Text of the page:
Paul Valéry. Polymath. Individual whose knowledge spans a significant number of subjects In Western Europe, the first work to use polymathy in its title (De Polymathia tractatio: integri operis de studiis veterum) was published in 1603 by Johann von Wowern, a Hamburg philosopher.[5][6][7] Von Wowern defined polymathy as "knowledge of various matters, drawn from all kinds of studies [...] ranging freely through all the fields of the disciplines, as far as the human mind, with unwearied industry, is able to pursue them".[5] Von Wowern lists erudition, literature, philology, philomathy and polyhistory as synonyms.


Scylla. In Greek mythology, Scylla[2] ( SIL-ə; Greek: Σκύλλα, pronounced [skýl̚la], Skylla) was a legendary monster that lived on one side of a narrow channel of water, opposite her counterpart Charybdis. The two sides of the strait were within an arrow's range of each other—so close that sailors attempting to avoid Charybdis would pass dangerously close to Scylla and vice versa. Scylla made her first appearance in Homer's Odyssey, where Odysseus and his crew encounter her and Charybdis on their travels. Later myth gave her an origin story as a beautiful nymph who gets turned into a monster. Bahá'í calendar. The first year is dated from 21 March 1844 CE, the year during which the Báb proclaimed his religion.[2] Years are annotated with the date notation of BE (Bahá'í Era), The year 175 BE started on the day of the vernal equinox (in Tehran) in 2018, that is on 21 March 2018.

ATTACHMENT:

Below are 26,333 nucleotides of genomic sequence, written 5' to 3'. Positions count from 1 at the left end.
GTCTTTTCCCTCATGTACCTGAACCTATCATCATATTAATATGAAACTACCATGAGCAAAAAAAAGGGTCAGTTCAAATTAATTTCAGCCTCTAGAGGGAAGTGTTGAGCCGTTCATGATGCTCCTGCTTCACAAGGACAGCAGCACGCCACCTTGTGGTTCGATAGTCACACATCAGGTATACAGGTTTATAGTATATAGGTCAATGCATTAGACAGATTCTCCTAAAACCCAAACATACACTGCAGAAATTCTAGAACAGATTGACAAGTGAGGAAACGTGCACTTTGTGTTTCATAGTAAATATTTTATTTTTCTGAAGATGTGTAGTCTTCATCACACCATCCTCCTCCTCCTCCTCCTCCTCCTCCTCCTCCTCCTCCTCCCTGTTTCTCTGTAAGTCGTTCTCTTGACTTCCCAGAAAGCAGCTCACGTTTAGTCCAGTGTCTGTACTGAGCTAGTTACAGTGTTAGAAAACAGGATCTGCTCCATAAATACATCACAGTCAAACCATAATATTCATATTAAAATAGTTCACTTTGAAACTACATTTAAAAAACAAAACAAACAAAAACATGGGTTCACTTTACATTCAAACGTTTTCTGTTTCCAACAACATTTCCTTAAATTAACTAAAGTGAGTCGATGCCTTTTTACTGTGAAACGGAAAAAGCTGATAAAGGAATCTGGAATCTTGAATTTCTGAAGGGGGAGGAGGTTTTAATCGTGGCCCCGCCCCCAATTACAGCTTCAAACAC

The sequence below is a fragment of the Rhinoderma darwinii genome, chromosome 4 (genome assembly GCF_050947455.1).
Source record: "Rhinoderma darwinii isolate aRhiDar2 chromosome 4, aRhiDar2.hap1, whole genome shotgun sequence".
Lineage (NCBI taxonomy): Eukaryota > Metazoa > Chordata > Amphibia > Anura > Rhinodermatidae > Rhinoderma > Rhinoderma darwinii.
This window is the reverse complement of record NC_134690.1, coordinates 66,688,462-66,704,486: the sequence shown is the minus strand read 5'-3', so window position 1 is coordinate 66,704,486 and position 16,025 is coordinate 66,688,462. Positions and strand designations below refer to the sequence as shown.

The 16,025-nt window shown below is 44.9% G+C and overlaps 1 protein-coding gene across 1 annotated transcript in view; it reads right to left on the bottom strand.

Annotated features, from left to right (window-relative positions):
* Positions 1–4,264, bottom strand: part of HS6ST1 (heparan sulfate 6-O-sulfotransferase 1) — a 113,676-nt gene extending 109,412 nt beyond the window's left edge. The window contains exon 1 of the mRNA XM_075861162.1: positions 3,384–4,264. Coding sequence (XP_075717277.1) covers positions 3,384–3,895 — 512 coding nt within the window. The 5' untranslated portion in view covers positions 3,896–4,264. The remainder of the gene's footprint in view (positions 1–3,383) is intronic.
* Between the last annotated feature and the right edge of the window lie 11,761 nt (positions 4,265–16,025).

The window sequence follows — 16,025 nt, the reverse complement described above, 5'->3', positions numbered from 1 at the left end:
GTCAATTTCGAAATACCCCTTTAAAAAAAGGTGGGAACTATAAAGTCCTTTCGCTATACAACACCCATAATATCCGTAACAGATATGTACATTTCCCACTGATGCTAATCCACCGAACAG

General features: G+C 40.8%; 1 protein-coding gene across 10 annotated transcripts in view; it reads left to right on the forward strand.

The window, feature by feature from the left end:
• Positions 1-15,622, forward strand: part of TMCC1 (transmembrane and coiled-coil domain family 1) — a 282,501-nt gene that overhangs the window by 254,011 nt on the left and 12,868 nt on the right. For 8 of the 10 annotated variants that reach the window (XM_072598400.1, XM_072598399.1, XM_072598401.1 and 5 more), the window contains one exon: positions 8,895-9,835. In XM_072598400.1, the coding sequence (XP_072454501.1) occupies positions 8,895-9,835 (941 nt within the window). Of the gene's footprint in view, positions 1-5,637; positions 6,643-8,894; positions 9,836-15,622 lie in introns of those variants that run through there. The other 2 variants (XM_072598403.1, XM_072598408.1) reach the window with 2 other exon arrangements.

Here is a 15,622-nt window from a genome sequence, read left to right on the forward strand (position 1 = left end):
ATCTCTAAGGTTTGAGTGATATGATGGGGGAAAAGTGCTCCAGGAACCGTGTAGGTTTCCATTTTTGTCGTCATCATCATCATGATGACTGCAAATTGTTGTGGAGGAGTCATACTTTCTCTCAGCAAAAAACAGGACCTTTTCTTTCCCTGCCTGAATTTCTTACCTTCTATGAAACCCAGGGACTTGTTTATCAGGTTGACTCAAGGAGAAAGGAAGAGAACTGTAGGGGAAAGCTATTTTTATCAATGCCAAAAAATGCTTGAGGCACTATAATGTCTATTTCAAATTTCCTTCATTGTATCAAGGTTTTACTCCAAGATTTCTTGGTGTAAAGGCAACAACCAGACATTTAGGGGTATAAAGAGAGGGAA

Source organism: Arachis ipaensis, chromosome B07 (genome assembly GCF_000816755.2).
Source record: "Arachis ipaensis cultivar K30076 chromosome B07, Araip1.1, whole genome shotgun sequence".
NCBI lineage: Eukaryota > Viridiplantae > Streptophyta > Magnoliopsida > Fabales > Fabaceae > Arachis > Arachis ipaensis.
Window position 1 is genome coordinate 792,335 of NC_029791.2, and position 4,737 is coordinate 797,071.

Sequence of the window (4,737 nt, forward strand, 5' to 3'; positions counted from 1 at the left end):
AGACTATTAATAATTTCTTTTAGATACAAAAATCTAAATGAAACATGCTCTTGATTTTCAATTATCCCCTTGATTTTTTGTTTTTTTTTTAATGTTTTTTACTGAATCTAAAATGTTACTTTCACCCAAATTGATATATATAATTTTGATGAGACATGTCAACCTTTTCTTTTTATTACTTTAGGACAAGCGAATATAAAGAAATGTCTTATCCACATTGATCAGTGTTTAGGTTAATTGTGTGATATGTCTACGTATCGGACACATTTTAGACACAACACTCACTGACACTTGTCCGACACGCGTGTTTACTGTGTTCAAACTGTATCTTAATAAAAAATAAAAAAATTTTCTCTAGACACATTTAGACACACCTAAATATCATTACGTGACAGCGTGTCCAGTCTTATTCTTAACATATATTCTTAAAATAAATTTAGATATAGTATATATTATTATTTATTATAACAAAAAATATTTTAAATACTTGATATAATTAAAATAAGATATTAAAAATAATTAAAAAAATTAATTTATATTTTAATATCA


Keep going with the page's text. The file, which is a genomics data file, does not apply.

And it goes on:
History[edit] The Bahá'í calendar started from the original Badíʿ calendar, created by the Báb in the Kitabu'l-Asmá'[3] and the Persian Bayán (5:3) in the 1840s.[4] An early version of the calendar began to be implemented during his time.[5] It used a scheme of 19 months of 19 days (19×19) for 361 days, plus intercalary days to make the calendar a solar calendar. 'Scheherazade,' 1001 Nights Retold in a Symphony. Scheherazade. Scheherazade /ʃəˌhɛrəˈzɑːd, -də/, or Shahrazad (Arabic: شهرزاد‎ Šahrazād, derived from Middle Persian Čehrāzād), is a character and the storyteller in One Thousand and One Nights.

This book includes the tales of Aladdin, Ali Baba and many more. Learned helplessness - Wikipedia. Miura fold - Wikipedia. King Lear - Wikipedia. "King Lear and the Fool in the Storm" by William Dyce (1806–1864) Watership Down - Wikipedia. Watership Down is a classic adventure novel, written by English author Richard Adams, published by Rex Collings Ltd of London in 1972. Bahá'í Faith - Wikipedia. Paper tiger - Wikipedia. Paper tiger is a literal English translation of the Chinese phrase zhilaohu (紙老虎). The term refers to something that seems threatening but is ineffectual and unable to withstand challenge. The expression became well known in the West as a slogan used by Mao Zedong's Chinese communist state against its opponents, particularly the U.S. government.